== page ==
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Report recommends expanded anti-money laundering protocols

The United States has again urged The Bahamas to expand anti-money laundering protocols in light of an expected growth in the gaming sector this year and the “possible” legalization of web shops.

The recommendations are contained in the U.S. State Department’s 2014 International Narcotics Control Strategy Report.

The report noted that illegal gambling – along with drug and gun trafficking and human smuggling – accounts for “major sources of laundered proceeds”.

“The government of the Commonwealth of The Bahamas should provide adequate resources to its law enforcement, judicial and prosecutorial bodies in order to enforce existing legislation and to safeguard the financial system from possible abuses,” said the report.

“Gaming will expand in 2014, due to the growth of casino gaming and possibly from the legalization of ‘web shop’ gaming. With this expansion, the government should ensure proper safeguards are in place, and provide additional suspicious transaction report (STR) training.”

The report noted that a referendum held in January 2013 that would have legalized web shop gaming failed.

Although Prime Minister Perry Christie promised to abide by the results of the vote and shut web shops down, the status quo remains.

Christie recently said that the government will have to deal with the sector, but said no formal decision has been made to regulate it.

The report also urged the government’s Financial Intelligence Unit to continue its outreach, training and coordination with financial investigators from the Royal Bahamas Police Force.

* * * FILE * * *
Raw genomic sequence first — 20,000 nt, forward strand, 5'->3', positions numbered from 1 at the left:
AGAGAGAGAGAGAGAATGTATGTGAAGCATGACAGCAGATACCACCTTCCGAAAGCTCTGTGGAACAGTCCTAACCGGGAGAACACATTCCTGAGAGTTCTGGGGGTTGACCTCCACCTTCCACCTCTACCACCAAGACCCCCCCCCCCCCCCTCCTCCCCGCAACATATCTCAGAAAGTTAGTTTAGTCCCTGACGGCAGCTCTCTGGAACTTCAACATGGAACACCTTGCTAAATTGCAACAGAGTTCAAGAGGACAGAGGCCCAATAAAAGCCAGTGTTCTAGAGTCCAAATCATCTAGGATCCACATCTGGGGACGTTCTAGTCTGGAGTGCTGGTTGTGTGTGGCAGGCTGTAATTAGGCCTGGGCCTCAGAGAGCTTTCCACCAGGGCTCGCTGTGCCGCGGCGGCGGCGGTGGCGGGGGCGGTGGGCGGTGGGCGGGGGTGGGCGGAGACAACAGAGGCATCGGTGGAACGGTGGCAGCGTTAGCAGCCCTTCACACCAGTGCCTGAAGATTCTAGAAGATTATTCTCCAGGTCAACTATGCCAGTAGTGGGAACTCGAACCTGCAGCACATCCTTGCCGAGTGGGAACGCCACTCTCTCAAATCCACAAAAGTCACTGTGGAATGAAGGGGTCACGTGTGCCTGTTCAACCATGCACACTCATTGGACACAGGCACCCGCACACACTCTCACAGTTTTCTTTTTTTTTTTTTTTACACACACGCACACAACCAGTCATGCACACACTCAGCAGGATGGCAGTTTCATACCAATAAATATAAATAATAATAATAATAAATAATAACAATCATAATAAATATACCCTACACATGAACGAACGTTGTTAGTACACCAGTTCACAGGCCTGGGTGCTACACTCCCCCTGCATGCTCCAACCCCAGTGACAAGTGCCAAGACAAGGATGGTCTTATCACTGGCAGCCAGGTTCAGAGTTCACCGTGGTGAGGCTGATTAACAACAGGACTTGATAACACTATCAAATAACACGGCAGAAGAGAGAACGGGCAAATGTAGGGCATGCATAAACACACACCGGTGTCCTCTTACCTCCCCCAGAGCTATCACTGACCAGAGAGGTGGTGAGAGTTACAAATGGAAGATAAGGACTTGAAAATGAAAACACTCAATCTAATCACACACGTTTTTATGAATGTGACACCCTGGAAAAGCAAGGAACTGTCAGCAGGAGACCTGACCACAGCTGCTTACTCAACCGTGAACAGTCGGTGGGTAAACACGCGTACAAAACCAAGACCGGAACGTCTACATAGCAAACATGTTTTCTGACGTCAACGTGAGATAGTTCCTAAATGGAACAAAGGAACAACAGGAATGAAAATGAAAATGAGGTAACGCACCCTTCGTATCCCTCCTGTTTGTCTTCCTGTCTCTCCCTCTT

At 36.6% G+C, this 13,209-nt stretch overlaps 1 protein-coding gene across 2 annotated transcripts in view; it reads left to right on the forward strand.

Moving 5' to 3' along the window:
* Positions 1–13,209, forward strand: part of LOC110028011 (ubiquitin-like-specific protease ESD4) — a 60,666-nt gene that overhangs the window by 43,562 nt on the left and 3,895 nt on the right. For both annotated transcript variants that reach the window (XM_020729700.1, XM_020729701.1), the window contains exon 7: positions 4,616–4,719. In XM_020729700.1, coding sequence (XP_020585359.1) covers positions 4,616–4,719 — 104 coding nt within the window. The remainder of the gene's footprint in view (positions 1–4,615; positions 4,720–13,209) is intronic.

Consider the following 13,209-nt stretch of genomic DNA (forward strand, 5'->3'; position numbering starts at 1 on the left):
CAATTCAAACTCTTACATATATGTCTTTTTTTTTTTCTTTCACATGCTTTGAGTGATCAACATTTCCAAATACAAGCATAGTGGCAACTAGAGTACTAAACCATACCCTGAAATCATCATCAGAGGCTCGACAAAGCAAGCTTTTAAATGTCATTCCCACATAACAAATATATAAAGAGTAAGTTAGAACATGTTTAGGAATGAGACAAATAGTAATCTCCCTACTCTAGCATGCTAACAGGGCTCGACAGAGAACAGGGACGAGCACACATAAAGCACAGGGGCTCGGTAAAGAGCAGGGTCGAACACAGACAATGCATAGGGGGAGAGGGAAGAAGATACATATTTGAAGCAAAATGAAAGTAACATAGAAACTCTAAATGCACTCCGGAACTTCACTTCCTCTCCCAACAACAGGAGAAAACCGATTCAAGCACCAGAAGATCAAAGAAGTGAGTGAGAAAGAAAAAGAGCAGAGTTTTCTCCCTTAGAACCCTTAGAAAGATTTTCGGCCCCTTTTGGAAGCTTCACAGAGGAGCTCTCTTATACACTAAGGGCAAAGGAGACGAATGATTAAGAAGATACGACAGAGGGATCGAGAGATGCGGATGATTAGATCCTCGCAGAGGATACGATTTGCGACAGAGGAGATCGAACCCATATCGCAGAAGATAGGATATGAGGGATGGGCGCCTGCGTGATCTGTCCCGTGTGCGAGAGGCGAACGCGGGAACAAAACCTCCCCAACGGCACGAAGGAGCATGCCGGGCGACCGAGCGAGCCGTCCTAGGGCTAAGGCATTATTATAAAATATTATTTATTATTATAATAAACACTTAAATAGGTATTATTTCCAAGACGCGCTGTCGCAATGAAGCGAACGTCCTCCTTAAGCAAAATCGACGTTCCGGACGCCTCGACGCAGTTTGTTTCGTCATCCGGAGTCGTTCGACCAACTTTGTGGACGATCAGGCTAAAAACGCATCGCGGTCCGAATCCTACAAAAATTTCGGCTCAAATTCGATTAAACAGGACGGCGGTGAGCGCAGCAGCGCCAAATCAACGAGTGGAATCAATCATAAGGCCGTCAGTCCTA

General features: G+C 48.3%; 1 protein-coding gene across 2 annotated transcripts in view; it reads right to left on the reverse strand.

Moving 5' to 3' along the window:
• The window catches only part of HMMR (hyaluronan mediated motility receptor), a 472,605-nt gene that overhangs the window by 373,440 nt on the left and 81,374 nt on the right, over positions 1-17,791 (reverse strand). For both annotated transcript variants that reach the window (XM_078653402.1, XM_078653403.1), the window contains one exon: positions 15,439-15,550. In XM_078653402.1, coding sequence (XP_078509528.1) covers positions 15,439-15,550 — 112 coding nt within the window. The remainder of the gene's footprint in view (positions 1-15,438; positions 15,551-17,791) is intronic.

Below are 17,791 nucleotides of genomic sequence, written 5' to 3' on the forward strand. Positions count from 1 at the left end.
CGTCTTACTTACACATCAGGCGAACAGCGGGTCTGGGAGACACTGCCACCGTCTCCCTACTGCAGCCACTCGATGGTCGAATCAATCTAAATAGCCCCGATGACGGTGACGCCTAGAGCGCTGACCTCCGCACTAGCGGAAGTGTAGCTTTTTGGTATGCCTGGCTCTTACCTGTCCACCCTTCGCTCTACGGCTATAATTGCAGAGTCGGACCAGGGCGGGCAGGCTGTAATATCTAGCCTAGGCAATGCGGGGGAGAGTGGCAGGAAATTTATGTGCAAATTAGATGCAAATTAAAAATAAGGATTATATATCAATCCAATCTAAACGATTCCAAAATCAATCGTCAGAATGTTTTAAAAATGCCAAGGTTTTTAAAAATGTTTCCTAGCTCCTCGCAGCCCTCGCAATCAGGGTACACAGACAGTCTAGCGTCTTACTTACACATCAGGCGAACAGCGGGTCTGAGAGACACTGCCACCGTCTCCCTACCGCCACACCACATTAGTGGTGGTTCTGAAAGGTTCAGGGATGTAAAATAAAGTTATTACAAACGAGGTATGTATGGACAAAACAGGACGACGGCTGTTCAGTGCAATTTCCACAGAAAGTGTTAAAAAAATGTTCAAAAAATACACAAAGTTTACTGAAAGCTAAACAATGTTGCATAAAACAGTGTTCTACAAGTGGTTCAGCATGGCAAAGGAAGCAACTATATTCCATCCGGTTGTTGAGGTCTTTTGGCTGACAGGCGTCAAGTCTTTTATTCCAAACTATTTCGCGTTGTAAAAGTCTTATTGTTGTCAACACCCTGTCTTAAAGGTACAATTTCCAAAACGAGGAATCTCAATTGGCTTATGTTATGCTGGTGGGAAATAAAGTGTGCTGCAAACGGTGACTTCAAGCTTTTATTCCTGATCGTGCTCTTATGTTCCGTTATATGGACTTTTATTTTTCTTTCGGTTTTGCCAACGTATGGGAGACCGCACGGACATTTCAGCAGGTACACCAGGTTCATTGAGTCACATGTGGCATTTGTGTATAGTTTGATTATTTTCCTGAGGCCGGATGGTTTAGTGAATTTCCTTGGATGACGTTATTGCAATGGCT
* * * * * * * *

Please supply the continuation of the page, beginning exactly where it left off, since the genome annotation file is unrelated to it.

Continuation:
It also recommended that the government further enhance its anti-money laundering regime by criminalizing bulk cash and human smuggling; implementing a national strategy on the prevention of money laundering; passing proposed legislation to criminalize the participation in organized criminal groups; establishing a currency transaction reporting system and implementing a system to collect and analyze information on the cross-border transportation of currency.

The report also called on the government to ensure that there is a public registry of the beneficial owners of all entities licensed in its offshore financial center.

The report added that there is a significant black market for smuggled cigarettes and guns.

Money laundering trends include the purchase of real estate, large vehicles, boats and jewelry, according to the report.

Money is also laundered through legitimate businesses and international business companies (IBC) registered in the offshore financial sector, the report said.

In January, Central Bank Governor Wendy Craigg spoke of the dangers of an unregulated web shop sector.

“As a central bank, we are certainly aware that last year the domestic banks took explicit measures in compliance with these AML (anti-money laundering) regulations to have accounts that were operated by these number houses closed,” Craigg told Guardian Business at the time.

“That definitely came to our attention, and so they were left with a dilemma as to what to do with these large cash balances.

“We know that some of them were directed to the central bank to acquire government paper, government registered stock, treasury bills, but since we are also bound to comply with national KYC (know your customer) requirements, we had to deny those requests.”

Craigg said unregulated businesses involved in “cash intensive activities” could be vulnerable to criminal exploitation and have been “recognized by the international organizations as requiring oversight under national AML”.

The report also noted that the government has formed a National Anti-Money Laundering Task Force which aims to implement and comply with international standards to prevent and control money laundering and combat terrorist financing.


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